Some Johillco repairs

So that eBay lot of “Britains” figures turned out to be one or two Britains and a bunch of Johillco figures, a copycat company started by a former Britains employee. That’s my mistake, I’m not good enough yet at recognizing Britains from knockoffs in photos.

The Johillco guys aren’t bad figures and I’m not one to turn down a toy soldier in need so I built some new legs for the horses and reattached heads where needed. Here’s some mid-surgery shots.

I’m not sure about the figure below. Maybe it’s another Britains knockoff, but doesn’t seem to be Britains or Johillco. With Britains, the presence of a mustache and painted reins on the horse shows its pre-war. So this figure is probably pretty old and I didn’t have any other similar figures to model new legs. For now, he’s in the repair drawer until I can find out more.

40mm Britains-style figure

While Little Wars should be properly played with 54mm figures, the solid figures I can cast are impervious to toy cannon-fired projectiles. So here’s my attempt at making a metal figure large enough for the H.G. Wells aesthetic but light enough to actually fall down under cannon fire.

I think the generic British uniform circa 1900 should be serviceable for a wide variety of units. I’ll paint on some of the uniform details as is the case with vintage Britains figures.

The peg in place of the head will hold a rubber plug, both leaving much of the chest hollow and allowing for a variety of separately-cast plug heads. We’ll see how this casts, paints up and, hopefully, falls over.

Casting history and a new project

Every so often I’ll read through the Little Wars book by H.G. Wells. An area library had a copy of it that I checked out frequently as a kid, along with The Art of the Toy Soldier which had beautiful photos of Britains and other antique figures.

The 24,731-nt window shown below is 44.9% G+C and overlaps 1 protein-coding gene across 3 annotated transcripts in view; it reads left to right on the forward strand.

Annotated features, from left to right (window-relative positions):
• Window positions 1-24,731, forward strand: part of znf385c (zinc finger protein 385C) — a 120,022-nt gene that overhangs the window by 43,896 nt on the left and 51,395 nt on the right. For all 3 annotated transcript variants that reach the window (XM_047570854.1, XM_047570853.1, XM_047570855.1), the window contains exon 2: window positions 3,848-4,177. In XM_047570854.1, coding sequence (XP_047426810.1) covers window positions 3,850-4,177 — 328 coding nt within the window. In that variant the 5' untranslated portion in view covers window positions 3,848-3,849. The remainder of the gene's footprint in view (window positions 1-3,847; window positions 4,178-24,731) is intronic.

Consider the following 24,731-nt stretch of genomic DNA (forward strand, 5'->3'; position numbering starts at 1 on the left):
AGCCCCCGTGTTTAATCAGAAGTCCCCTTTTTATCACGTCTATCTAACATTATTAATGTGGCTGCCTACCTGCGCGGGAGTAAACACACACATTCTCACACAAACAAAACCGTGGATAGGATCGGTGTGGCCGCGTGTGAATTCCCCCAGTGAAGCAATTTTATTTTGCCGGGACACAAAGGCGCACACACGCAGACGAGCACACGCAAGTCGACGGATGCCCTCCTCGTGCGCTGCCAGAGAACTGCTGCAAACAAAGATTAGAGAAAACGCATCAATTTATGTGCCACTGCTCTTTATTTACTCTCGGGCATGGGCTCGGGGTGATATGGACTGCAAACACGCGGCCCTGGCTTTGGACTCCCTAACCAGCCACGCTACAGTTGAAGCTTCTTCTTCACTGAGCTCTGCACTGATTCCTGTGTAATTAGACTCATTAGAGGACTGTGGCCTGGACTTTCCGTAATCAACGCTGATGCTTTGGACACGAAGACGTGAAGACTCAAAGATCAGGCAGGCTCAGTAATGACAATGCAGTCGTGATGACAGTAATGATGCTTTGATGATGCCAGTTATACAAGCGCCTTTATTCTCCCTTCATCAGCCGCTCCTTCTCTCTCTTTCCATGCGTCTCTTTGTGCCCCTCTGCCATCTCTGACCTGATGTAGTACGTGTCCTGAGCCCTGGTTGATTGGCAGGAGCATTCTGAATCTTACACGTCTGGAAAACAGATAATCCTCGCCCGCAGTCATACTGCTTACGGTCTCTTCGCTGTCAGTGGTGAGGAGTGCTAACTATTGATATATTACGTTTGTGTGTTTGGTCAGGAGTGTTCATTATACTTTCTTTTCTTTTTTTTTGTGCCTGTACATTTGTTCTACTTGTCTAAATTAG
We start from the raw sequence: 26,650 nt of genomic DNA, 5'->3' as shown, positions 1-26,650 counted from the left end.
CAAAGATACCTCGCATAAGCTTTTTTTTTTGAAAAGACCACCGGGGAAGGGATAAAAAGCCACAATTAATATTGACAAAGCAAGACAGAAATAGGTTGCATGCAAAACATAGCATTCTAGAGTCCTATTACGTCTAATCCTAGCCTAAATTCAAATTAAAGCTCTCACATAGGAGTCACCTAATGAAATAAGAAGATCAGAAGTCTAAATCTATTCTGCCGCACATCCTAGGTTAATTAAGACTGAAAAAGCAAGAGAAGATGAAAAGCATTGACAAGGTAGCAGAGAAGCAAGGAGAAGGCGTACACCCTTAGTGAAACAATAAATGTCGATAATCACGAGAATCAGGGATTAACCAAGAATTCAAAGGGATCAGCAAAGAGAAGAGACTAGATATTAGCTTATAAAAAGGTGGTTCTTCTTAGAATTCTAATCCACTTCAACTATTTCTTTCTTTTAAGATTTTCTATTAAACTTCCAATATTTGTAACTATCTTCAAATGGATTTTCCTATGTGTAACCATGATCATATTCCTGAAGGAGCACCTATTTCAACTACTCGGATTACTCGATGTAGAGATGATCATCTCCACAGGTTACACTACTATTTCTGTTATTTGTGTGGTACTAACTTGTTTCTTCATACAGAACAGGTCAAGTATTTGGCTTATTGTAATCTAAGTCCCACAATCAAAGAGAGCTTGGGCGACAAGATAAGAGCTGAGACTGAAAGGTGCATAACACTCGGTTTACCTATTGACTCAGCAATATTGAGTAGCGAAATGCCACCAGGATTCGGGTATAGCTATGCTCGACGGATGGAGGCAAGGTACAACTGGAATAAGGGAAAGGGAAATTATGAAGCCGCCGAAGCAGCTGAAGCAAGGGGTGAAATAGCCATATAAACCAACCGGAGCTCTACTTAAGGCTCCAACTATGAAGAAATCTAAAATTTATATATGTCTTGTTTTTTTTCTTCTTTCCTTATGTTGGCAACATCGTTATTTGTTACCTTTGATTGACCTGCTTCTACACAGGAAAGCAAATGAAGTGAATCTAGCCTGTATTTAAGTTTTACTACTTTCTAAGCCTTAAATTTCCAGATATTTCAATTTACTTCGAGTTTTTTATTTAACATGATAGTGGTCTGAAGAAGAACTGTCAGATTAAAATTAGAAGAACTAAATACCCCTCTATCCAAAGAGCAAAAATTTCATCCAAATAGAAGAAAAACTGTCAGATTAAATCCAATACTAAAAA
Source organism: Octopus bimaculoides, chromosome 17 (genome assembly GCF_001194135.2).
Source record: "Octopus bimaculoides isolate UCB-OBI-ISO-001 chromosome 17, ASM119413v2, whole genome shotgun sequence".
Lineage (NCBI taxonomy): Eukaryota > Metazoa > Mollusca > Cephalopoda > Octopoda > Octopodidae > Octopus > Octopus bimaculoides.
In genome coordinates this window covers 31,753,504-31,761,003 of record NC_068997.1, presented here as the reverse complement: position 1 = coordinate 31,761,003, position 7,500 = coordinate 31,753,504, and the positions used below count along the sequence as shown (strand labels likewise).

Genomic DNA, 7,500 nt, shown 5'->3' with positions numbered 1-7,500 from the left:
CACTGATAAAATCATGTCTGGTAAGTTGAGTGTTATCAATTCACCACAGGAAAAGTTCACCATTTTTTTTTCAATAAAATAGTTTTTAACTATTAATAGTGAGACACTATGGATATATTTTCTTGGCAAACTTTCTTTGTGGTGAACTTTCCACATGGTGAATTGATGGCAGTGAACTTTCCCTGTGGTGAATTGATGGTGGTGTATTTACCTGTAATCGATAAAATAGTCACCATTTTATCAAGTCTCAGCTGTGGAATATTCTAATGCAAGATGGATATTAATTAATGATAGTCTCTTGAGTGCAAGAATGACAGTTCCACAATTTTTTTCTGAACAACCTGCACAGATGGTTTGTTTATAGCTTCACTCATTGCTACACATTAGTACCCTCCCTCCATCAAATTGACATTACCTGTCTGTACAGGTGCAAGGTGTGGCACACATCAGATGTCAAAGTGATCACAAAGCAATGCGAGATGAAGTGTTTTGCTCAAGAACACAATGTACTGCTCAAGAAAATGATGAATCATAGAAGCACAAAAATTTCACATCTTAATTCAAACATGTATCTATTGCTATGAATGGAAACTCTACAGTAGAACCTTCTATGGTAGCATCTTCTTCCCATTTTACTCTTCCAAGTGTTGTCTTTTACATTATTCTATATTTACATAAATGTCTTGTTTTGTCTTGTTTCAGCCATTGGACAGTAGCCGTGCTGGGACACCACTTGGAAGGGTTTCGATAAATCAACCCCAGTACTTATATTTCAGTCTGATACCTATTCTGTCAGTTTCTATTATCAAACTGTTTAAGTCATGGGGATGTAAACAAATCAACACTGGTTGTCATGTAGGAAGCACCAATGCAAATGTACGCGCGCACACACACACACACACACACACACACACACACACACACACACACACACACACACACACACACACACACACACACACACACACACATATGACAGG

That fostered an urge to do a proper Little Wars game – lots of metal figures and the Britains 4.7 naval guns that fire wood or metal projectiles. While the old Britains figures can be had online, it seems irresponsible to bash around pieces of history. And new Britains-style figures are outrageously expensive.

So I’ll be giving more thought how to make this happen. In the meantime, I found an interesting video of production at the Britains factory.

There’s a few shots of workers actually casting figures. You can see them pour metal from the mold – that was William Britain’s hollow casting method. Rather than a heavy and expensive solid figure, you got a skin of metal that captures all the exterior detail. Workers would pour in the metal and pour out the liquid core before it could harden solid.

That left holes in the final casting which you can find on Britains figures – there are two in the back legs of a mounted officer that I have.

From my limited research on the topic, you need metal molds for the hollow casting method.

What I want to find are some antique Britains molds. There must be some floating around, right?